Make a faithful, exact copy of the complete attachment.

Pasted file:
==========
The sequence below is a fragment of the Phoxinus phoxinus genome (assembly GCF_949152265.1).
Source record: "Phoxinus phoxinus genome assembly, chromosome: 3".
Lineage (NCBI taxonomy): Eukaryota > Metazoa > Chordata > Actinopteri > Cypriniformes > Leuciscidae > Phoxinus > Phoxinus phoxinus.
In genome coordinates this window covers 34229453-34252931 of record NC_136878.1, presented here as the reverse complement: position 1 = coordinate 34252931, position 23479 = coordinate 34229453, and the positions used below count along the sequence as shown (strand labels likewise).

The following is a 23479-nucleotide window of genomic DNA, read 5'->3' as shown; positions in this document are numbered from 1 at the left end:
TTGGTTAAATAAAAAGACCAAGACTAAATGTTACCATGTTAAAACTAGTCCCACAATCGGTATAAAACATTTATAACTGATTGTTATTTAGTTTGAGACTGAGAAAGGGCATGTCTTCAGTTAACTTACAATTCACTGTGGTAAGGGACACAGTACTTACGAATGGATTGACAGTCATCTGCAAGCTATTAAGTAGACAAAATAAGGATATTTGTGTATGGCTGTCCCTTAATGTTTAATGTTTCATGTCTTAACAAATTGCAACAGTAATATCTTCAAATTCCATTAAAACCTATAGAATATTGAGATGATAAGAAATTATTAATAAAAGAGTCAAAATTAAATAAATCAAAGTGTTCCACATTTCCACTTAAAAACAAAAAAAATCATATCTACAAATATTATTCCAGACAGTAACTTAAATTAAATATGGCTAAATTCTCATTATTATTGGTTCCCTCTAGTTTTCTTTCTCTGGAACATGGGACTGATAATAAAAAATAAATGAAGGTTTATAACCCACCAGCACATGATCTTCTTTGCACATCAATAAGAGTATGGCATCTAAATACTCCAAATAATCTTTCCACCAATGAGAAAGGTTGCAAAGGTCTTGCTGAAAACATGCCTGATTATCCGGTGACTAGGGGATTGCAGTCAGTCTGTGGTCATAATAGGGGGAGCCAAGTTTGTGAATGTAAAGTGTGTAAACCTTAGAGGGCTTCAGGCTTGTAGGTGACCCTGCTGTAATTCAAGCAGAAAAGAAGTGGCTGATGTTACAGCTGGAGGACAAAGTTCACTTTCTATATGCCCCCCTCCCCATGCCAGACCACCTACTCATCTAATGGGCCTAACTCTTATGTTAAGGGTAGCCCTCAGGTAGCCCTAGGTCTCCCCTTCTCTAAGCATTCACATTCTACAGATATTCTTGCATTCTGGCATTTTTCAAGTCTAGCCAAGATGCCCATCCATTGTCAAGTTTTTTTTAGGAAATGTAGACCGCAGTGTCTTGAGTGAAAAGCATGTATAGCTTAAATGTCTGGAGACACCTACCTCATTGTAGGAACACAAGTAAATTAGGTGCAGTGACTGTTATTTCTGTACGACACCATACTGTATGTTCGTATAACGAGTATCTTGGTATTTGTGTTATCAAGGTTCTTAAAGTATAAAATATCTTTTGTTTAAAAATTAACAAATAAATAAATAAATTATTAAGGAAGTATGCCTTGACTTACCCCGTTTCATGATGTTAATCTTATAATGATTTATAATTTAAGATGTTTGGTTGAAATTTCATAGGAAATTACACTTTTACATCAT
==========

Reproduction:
The sequence below is a fragment of the Phoxinus phoxinus genome (assembly GCF_949152265.1).
Source record: "Phoxinus phoxinus genome assembly, chromosome: 3".
Lineage (NCBI taxonomy): Eukaryota > Metazoa > Chordata > Actinopteri > Cypriniformes > Leuciscidae > Phoxinus > Phoxinus phoxinus.
In genome coordinates this window covers 34229453-34252931 of record NC_136878.1, presented here as the reverse complement: position 1 = coordinate 34252931, position 23479 = coordinate 34229453, and the positions used below count along the sequence as shown (strand labels likewise).

The following is a 23479-nucleotide window of genomic DNA, read 5'->3' as shown; positions in this document are numbered from 1 at the left end:
TTGGTTAAATAAAAAGACCAAGACTAAATGTTACCATGTTAAAACTAGTCCCACAATCGGTATAAAACATTTATAACTGATTGTTATTTAGTTTGAGACTGAGAAAGGGCATGTCTTCAGTTAACTTACAATTCACTGTGGTAAGGGACACAGTACTTACGAATGGATTGACAGTCATCTGCAAGCTATTAAGTAGACAAAATAAGGATATTTGTGTATGGCTGTCCCTTAATGTTTAATGTTTCATGTCTTAACAAATTGCAACAGTAATATCTTCAAATTCCATTAAAACCTATAGAATATTGAGATGATAAGAAATTATTAATAAAAGAGTCAAAATTAAATAAATCAAAGTGTTCCACATTTCCACTTAAAAACAAAAAAAATCATATCTACAAATATTATTCCAGACAGTAACTTAAATTAAATATGGCTAAATTCTCATTATTATTGGTTCCCTCTAGTTTTCTTTCTCTGGAACATGGGACTGATAATAAAAAATAAATGAAGGTTTATAACCCACCAGCACATGATCTTCTTTGCACATCAATAAGAGTATGGCATCTAAATACTCCAAATAATCTTTCCACCAATGAGAAAGGTTGCAAAGGTCTTGCTGAAAACATGCCTGATTATCCGGTGACTAGGGGATTGCAGTCAGTCTGTGGTCATAATAGGGGGAGCCAAGTTTGTGAATGTAAAGTGTGTAAACCTTAGAGGGCTTCAGGCTTGTAGGTGACCCTGCTGTAATTCAAGCAGAAAAGAAGTGGCTGATGTTACAGCTGGAGGACAAAGTTCACTTTCTATATGCCCCCCTCCCCATGCCAGACCACCTACTCATCTAATGGGCCTAACTCTTATGTTAAGGGTAGCCCTCAGGTAGCCCTAGGTCTCCCCTTCTCTAAGCATTCACATTCTACAGATATTCTTGCATTCTGGCATTTTTCAAGTCTAGCCAAGATGCCCATCCATTGTCAAGTTTTTTTTAGGAAATGTAGACCGCAGTGTCTTGAGTGAAAAGCATGTATAGCTTAAATGTCTGGAGACACCTACCTCATTGTAGGAACACAAGTAAATTAGGTGCAGTGACTGTTATTTCTGTACGACACCATACTGTATGTTCGTATAACGAGTATCTTGGTATTTGTGTTATCAAGGTTCTTAAAGTATAAAATATCTTTTGTTTAAAAATTAACAAATAAATAAATAAATTATTAAGGAAGTATGCCTTGACTTACCCCGTTTCATGATGTTAATCTTATAATGATTTATAATTTAAGATGTTTGGTTGAAATTTCATAGGAAATTACACTTTTACATCAT